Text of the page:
Question: What Is The Meaning Of “cost-effective”

During the recent stage 2 consultation on Sizewell C run by EDF, the company expressed a desire to maximise the use of rail and marine transport options in order to minimise the quantities of freight delivered by road. The consultation document sets out various scenarios for rail and marine freight, and concludes that at least 60% (by weight) of the total materials required for construction could either be sourced from within the main development or delivered to the site by sea or rail. This would be better for the environment and for people living in the area.1

It goes on to say that the implementation of either a marine or rail maximised transport strategy would remove up to 250 HGV’s per day over the peak construction phase, and these estimates are used to calculate the number of lorries that are expected on the roads during construction. Whilst the reliance on rail and marine solutions is commendable, there is a caveat that they will only be used if they are considered to be “cost-effective”
The governments Overarching National Policy Statement for Energy (EN-1) allows for this as it states:

“5.13.10 Water-borne or rail transport is preferred over road transport at all stages of the project, where cost-effective”.2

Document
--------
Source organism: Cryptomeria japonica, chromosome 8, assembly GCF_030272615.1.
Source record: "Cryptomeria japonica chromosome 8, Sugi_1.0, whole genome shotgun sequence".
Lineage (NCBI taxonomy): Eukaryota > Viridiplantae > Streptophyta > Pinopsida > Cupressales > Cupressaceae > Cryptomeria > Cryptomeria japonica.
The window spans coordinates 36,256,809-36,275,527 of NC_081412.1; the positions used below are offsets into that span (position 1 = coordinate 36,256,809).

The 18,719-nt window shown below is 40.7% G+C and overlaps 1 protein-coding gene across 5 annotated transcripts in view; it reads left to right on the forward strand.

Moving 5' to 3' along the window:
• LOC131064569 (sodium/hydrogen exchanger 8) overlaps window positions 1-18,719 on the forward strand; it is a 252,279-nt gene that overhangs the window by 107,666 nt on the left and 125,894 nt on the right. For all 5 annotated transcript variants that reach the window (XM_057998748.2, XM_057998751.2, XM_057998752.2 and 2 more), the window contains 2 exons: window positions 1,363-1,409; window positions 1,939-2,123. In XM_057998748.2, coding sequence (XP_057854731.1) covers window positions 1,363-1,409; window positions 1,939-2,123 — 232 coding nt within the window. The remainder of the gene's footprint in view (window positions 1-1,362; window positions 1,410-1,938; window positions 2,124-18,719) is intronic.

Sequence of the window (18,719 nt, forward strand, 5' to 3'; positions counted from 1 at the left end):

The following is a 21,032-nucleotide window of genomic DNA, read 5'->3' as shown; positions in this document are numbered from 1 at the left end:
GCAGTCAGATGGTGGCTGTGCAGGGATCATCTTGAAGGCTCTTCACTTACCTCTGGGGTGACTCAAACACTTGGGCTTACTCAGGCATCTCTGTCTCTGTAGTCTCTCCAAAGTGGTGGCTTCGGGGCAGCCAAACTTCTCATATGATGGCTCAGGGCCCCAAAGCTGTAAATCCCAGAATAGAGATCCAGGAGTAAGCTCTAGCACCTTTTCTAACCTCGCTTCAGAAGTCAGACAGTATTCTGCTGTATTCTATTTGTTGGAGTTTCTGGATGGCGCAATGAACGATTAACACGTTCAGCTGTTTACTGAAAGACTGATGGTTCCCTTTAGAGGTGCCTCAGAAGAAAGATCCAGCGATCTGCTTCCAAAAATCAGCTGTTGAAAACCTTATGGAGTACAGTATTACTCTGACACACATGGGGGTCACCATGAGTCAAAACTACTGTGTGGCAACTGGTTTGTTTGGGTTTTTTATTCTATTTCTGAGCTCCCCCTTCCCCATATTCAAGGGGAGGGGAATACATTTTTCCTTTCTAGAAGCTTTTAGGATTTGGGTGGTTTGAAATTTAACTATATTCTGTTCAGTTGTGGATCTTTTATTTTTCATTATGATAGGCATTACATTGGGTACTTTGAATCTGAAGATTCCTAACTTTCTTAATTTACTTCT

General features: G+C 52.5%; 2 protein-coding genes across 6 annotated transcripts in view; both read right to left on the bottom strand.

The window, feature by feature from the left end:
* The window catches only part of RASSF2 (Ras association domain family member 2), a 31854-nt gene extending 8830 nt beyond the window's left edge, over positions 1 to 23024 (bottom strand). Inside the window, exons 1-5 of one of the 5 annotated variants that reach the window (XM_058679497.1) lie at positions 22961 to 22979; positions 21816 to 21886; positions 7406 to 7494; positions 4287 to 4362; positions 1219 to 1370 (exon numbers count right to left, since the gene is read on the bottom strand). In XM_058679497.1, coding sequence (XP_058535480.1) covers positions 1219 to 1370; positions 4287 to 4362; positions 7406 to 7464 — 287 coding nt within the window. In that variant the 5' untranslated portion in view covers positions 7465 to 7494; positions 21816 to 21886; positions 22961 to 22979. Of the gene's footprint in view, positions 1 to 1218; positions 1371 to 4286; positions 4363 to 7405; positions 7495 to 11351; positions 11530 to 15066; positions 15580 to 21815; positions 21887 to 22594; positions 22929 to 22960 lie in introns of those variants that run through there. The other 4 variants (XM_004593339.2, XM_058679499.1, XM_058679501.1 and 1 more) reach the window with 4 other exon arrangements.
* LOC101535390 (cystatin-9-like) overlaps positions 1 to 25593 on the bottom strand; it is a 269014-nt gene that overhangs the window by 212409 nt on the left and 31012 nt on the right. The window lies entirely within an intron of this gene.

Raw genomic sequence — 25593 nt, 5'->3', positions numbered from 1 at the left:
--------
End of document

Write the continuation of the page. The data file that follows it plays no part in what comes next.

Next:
However there is no reference to any equation within the consultation document or the NPS EN-1 that demonstrates how the cost effectiveness is worked out.

To come to a decision of what is cost-effective in terms of transport when comparing road to rail, for example there must be some numerical value put on the differing factors such as environmental impact, cost per unit to move the freight, inconvenience to the local population of extra traffic on the road etc. Then a decision could be arrived at as to whether a method is cost effective.
It is also important to know to whom it needs to be cost-effective, because the taxpayer will pay a fixed strike price regardless of whether the freight is moved by road or rail and so using the most cost effective methods will increase the profits to EDF but will be of little benefit to the local population around Sizewell who may have to endure increased numbers of lorries on the road in order to achieve the cost effective solution.


1 Sizewell C Stage 2 Pre-Application Consultation (page 75), EDF, 2016 (http://sizewell.edfenergyconsultation.info/wp-content/uploads/2016/11/EDF_SZC_Stage2_ConsultationDoc_sfw.pdf)
2 Overarching National Policy Statement for Energy (EN-1), Department of Energy and Climate Change, July 2011 (https://www.gov.uk/government/uploads/system/uploads/attachment_data/file/47854/1938-overarching-nps-for-energy-en1.pdf)

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